(Telex) Statement from Premier Lougheed to Trudeau, Premiers, Clark, and Broadbent re Constitutional Resolution and Native Rights (20 November 1981)
By: Peter Lougheed, Government of Alberta
Citation: (Telex) Statement from Premier Lougheed to Pierre Trudeau, William Bennett, Howard Pawley, Richard Hatfield, John Buchanan, William Davis, James Lee, Allan Blakeney, Joe Clark, Ed Broadbent (20 November 1981) re Constitutional Resolution and Native Rights.
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NOVEMBER 20, 1981
The Right Honourable Pierre Elliot Trudeau, Prime Minister of Canada, Ottawa, Ontario
Honourable William Bennett, Premier of British Columbia, Victoria, British Columbia
Honourable Howard Pawley, Premier-Elect of Manitoba, Winnipeg, Manitoba
Honourable Richard Hatfield, Premier of Newfoundland, St. John’s, Newfoundland
Honourable John Buchanan, Premier of Nova Scotia, Halifax, Nova Scotia
Honourable William Davis, Premier of Ontario, Toronto, Ontario
Honourable James Lee, Premier of Prince Edward Island, Charlottetown, Prince Edward Island
Honourable Allan Blakeney Premier of Saskatchewan, Regina, Saskatchewan
STATEMENT BY PREMIER LOUGHEED
RE: CONSTITUTIONAL RESOLUTION AND NATIVE RIGHTS
Alberta would like to make a suggestion with regard to native rights in the proposed new Canadian constitution for your consideration. We do so with the purpose not to alter the important constitutional accord signed on November 5, 1981 in Ottawa by the Federal Government and nine Provinces, but to perhaps improve the constitutional resolution prior to proclamation. Thus, our proposal is subject to concurrence by all 10 governments that signed the November 5, 1981 accord.
The Indian people of Canada by virtue of their treaty rights are the primary responsibility of the federal government. The constitutional resolution now before Parliament Clearly protects and safeguards such treaty rights by virtue of sections 25 and 26.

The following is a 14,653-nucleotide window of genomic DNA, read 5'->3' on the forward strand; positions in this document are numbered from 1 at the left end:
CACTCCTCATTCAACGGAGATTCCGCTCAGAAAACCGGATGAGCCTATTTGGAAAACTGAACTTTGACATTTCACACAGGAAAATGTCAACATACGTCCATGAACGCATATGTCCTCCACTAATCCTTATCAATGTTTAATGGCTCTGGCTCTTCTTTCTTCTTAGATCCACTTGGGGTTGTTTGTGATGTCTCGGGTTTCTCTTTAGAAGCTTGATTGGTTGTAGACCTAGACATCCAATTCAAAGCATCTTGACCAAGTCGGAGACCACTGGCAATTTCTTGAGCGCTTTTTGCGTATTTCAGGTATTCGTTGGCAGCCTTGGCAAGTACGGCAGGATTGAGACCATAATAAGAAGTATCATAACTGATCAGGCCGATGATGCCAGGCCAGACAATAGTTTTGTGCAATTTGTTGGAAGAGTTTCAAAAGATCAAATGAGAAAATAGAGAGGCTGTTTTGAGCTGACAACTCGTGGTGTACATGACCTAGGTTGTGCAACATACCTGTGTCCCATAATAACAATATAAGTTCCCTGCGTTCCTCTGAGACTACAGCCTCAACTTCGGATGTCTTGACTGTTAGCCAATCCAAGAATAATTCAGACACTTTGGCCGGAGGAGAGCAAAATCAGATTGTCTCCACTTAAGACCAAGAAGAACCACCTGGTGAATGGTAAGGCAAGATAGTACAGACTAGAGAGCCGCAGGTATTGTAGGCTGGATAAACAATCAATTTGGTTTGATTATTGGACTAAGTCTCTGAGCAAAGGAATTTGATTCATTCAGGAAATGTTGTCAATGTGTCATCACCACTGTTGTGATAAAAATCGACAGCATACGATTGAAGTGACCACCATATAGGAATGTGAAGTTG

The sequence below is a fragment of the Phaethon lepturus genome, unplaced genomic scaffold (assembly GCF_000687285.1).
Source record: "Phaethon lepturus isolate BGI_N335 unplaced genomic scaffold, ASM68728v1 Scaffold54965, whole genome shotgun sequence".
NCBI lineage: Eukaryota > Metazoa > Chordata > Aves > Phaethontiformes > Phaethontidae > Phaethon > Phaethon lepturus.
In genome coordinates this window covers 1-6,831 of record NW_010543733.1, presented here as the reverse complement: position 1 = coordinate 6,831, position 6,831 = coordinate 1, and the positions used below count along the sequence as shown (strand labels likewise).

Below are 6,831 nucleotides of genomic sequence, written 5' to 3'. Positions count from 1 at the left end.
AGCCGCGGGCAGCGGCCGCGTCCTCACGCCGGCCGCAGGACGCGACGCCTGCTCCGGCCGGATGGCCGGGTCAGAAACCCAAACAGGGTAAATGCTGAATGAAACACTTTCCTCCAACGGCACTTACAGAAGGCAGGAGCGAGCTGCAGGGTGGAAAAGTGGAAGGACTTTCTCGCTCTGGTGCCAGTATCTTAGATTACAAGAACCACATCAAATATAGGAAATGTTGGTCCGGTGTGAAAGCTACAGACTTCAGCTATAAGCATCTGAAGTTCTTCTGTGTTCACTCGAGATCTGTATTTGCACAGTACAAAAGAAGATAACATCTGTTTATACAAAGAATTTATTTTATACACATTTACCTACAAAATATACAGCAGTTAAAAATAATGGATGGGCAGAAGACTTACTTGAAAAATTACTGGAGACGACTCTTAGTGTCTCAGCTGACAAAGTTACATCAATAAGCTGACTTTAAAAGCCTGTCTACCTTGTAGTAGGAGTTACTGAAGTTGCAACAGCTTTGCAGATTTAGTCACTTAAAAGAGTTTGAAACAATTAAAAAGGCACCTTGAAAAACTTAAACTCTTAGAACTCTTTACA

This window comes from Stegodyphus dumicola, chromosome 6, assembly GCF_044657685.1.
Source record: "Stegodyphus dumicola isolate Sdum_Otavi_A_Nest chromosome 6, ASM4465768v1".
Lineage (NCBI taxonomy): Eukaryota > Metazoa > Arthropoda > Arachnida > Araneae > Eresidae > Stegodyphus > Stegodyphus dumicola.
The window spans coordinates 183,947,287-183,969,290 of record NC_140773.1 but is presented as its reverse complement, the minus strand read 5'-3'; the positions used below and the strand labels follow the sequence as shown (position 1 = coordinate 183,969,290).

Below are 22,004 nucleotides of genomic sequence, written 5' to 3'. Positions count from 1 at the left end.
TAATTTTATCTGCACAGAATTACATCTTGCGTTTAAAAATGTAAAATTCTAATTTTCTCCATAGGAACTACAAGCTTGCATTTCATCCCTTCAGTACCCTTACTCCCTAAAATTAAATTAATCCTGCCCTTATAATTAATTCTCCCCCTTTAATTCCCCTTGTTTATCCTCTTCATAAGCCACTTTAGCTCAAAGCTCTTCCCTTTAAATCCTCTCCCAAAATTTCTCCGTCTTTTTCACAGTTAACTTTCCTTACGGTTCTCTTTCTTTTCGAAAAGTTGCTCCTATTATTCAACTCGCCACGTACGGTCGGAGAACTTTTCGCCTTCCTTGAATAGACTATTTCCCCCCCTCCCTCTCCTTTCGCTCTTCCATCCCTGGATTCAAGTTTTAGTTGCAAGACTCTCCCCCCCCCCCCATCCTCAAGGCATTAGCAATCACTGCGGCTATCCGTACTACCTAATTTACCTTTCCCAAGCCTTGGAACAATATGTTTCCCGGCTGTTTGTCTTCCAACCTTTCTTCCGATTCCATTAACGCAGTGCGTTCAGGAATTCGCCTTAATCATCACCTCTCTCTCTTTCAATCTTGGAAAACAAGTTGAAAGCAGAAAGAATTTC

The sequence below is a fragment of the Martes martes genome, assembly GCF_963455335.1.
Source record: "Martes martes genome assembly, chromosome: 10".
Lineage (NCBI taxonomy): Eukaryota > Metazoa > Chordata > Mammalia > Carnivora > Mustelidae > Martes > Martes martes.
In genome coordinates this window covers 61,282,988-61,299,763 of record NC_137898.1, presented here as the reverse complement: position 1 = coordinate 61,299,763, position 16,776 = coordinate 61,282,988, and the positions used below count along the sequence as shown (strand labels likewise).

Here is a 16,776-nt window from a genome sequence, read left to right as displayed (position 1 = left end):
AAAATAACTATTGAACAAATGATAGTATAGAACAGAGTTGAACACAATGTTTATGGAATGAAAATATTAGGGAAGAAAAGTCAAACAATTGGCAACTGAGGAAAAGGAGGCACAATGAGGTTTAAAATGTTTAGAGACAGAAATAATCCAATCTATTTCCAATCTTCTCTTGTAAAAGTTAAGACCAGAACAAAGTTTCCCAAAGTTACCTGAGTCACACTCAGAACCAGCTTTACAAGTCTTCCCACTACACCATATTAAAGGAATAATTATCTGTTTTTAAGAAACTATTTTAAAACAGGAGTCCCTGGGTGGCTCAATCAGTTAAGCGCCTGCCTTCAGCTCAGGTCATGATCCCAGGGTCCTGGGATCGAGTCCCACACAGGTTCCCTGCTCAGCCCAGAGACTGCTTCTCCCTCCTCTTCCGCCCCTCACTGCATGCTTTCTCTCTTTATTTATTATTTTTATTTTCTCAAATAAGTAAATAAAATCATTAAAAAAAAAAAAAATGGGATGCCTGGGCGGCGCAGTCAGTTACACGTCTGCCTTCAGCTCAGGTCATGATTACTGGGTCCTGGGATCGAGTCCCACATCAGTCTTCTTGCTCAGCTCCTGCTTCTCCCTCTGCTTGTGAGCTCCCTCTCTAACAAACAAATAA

First ministers will recall during our discussions in Ottawa on November 5, 1981 that the former section 34 was a cause of some concern to a number of premiers who were uncertain as to its full consequences and implications. It should be noted that the former section 34 did not form part of the federal government’s initial resolution introduced in parliament on October 2, 1981 but was added later as a result of representations by native organizations. My recollection of November 5th is that a number of premiers felt that more consideration was required as the provinces [text illegible] are the primary responsibility of the federal government. The constitutional resolution now before Parliament clearly protects and safeguards such treaty rights by virtue of sections 25 and 26.
First Ministers will recall during our discussions in Ottawa on November 5, 1981 that the former Section 34 was a cause of some certain to a number of premiers who were uncertain as to its full consequences and implications. It should be noted that the former Section 34 did not form part of the federal government’s initial resolution introduced in Parliament in October 2, 1980 but was added later as a result of representations by native organizations. My recollection of November 5th is that a number of Premiers felt that more consideration was required as the provinces had not been party to the discussion which led to the inclusion of the former section 34. My further recollection is that the ten Governments agreed that the matter could be resolved pursuant to what has now become section 36(2) in order to identify and define the Native rights being requested.
The provinces, such as Alberta, have a primary responsibility for the Metis peoples residing in our province who are clearly part of the aboriginal peoples of Canada. Since returning to Alberta after November 5th, we have had extensive discussions with the elected representatives of the Metis people of Alberta through their provincial association. They have convinced us that it would be desirable to include now and not later in the Canadian Constitution a positive declaration respecting the rights of the Metis people. We have discussed a possible provision for doing so which we believe is an improvement and clarification compared to the terminology of the former Section 34.
We therefore suggest a new section be added as follows:
1. The Aboriginal and treaty rights of the Aboriginal peoples of Canada, as those rights exist prior to the coming into force of this part, are affirmed.
2. The rights affirmed under subsection (1) include rights subsequently included in the constitution of Canada pursuant to section 36.
3. In this Act, Aboriginal peoples of Canada includes the Indian, Inuit and Metis peoples of Canada.
We trust you will consider such a section as an improvement over the former Section 34. We repeat though that the issue of native rights should not be used as a lever to further open up for the other provisions the constitutional accord signed on November 5, 1981.
Office of the Premier
CC The Right Honourable Joe Clark, Leader of the Official Opposition